SUSTAINABLE BUILDING STANDARDS
Updated: Sep 5
Early on in our decision making process, it was clear that we wanted a comfortable and energy efficient house and this led us to the Passive House standard very quickly.
But how does a Passive House stack up against other programs? How do you even determine an energy efficient house? What is the best path to follow? What are the most popular programs? And which program might provide us with good resale value down the road?
Our search into energy efficiency programs uncovered quite a few standards and programs. To be honest, it is confusing. We have struggled to understand it all. So, let’s see if we can provide some clarity and create an overview that may serve you in guiding your next decisions.
Alright, let’s do this…
So how does it all stack up?
Looking at the promoted energy efficiency of each program outlined in summary form below, we have mapped them out against one another, and here is what it looks like:
NOTE: This is not a scientific comparison. Unfortunately, specifications and requirements differ and even inside of a program, there may be multiple ways to comply with the requirements. On the engineering side, one could model a house and implement measures from each program to evaluate the energy rating in a tool, but unfortunately that goes beyond the capacity of our blog and it would still not reflect actual values. Please treat this a general guide to get you in the ballpark and provide you with an overview.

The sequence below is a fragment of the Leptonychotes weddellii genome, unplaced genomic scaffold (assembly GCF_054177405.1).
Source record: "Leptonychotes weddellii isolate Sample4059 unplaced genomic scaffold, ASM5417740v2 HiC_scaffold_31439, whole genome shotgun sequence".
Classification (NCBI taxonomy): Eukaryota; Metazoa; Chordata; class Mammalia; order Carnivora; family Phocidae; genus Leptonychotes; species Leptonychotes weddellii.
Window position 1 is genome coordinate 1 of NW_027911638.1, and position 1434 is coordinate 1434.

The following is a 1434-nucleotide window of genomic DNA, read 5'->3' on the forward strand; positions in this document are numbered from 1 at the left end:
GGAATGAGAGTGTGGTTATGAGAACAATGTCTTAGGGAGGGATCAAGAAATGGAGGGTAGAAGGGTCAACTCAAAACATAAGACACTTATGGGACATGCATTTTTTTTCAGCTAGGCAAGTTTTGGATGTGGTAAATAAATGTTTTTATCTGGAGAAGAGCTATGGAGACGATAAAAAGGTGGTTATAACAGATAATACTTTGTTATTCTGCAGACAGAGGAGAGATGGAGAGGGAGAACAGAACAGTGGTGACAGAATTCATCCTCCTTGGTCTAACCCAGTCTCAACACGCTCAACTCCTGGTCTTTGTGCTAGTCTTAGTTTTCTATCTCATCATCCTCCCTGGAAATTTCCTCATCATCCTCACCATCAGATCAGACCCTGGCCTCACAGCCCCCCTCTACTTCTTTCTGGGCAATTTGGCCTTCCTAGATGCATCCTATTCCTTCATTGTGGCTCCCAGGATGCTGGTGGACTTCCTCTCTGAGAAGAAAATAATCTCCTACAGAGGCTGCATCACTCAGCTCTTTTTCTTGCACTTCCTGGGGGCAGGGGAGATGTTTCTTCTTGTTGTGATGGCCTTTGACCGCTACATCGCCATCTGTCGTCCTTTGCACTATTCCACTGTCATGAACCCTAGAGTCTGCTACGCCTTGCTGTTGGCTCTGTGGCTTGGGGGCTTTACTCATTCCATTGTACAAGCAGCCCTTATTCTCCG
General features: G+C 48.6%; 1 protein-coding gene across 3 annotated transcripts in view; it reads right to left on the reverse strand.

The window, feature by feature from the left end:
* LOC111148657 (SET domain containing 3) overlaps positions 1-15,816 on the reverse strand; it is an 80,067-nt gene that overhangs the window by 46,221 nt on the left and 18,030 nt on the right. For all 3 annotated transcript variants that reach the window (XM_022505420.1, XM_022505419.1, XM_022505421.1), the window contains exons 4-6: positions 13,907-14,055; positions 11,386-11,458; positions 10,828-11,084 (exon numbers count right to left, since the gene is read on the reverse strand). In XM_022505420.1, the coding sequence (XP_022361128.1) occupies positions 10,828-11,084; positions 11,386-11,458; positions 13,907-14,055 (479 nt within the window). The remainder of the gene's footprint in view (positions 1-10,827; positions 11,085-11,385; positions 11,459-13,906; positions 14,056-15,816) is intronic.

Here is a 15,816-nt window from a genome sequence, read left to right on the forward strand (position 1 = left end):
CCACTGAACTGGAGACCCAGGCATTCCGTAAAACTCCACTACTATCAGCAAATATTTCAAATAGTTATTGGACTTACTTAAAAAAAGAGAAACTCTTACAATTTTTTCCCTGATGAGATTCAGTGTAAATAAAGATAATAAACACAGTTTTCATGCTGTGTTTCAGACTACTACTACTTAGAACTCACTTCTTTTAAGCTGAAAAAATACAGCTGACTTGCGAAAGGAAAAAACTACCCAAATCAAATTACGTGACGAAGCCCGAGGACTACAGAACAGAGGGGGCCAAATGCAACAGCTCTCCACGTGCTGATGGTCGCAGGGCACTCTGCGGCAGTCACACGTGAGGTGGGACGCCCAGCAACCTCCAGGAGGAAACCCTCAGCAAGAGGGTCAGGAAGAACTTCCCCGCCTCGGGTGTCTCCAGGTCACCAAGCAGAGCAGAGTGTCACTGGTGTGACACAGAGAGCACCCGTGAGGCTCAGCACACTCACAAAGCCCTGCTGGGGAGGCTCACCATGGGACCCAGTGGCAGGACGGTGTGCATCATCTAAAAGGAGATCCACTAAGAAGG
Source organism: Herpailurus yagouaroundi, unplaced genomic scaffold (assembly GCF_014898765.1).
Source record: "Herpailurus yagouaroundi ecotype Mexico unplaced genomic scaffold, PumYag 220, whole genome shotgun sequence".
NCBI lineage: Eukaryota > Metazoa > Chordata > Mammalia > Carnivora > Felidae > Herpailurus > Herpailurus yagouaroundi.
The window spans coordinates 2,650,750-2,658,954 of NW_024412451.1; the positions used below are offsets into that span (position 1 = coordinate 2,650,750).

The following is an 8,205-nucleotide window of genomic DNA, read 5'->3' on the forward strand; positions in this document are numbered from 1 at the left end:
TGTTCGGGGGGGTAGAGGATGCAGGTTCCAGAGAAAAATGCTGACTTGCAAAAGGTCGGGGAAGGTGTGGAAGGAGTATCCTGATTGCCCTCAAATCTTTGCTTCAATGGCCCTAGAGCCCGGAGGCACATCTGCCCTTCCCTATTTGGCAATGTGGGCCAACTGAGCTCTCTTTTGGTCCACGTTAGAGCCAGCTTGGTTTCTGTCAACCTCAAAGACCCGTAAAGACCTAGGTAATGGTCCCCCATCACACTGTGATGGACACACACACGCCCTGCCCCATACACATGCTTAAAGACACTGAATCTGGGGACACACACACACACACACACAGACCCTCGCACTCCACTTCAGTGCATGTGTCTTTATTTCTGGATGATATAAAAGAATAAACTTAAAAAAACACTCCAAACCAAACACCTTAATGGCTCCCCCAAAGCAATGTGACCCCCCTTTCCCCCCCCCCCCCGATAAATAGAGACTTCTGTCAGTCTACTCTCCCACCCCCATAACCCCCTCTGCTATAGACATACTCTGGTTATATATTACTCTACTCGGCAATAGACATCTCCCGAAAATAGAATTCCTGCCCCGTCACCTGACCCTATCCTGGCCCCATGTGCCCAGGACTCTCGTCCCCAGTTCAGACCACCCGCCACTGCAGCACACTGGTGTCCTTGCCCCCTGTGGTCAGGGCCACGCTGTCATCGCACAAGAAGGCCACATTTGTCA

Looking at the total energy balance (energy consumption and energy generation), a net zero home or a house certified as Living Building are the best options. In order to get to such a balance, a house needs to first be very energy efficient to begin with, i.e. it needs to use as little energy a possible so that there is a low need for energy generation. A Passive House does exactly that; it uses up to 90% less energy. And a Passive House can easily become a net zero house when adding renewable energy sources to provide the low energy required.
As an official government program, R-2000 is the best option and it while it does not provide the same energy efficiency as some of the other programs, it does come with other added environmental benefits.
LEED is a good program, but certification is complicated, and energy efficiency is not necessarily a primary focus. It may be best suited for larger commercial and public buildings rather than single family homes.
The most comprehensive, forward looking and inclusive program is the Living Building Challenge.
Its drawback right now is the limited awareness, knowledge and builder’s expertise of the program and how to achieve all the requirements. We like this program for its overall sustainability and ambition for societal change.
Overall, we wish there was better transparency and comparison between the different programs and certification.
For our own home build, we are happy to proceed with the Passive House standard as it is very energy efficient, can be upgraded in future with renewable energy and provides the added benefits of home comfort and financial savvy.
In terms of marketability, we are debating on getting an EnerGuide evaluation completed as well.
How did we come to this overview and our conclusions?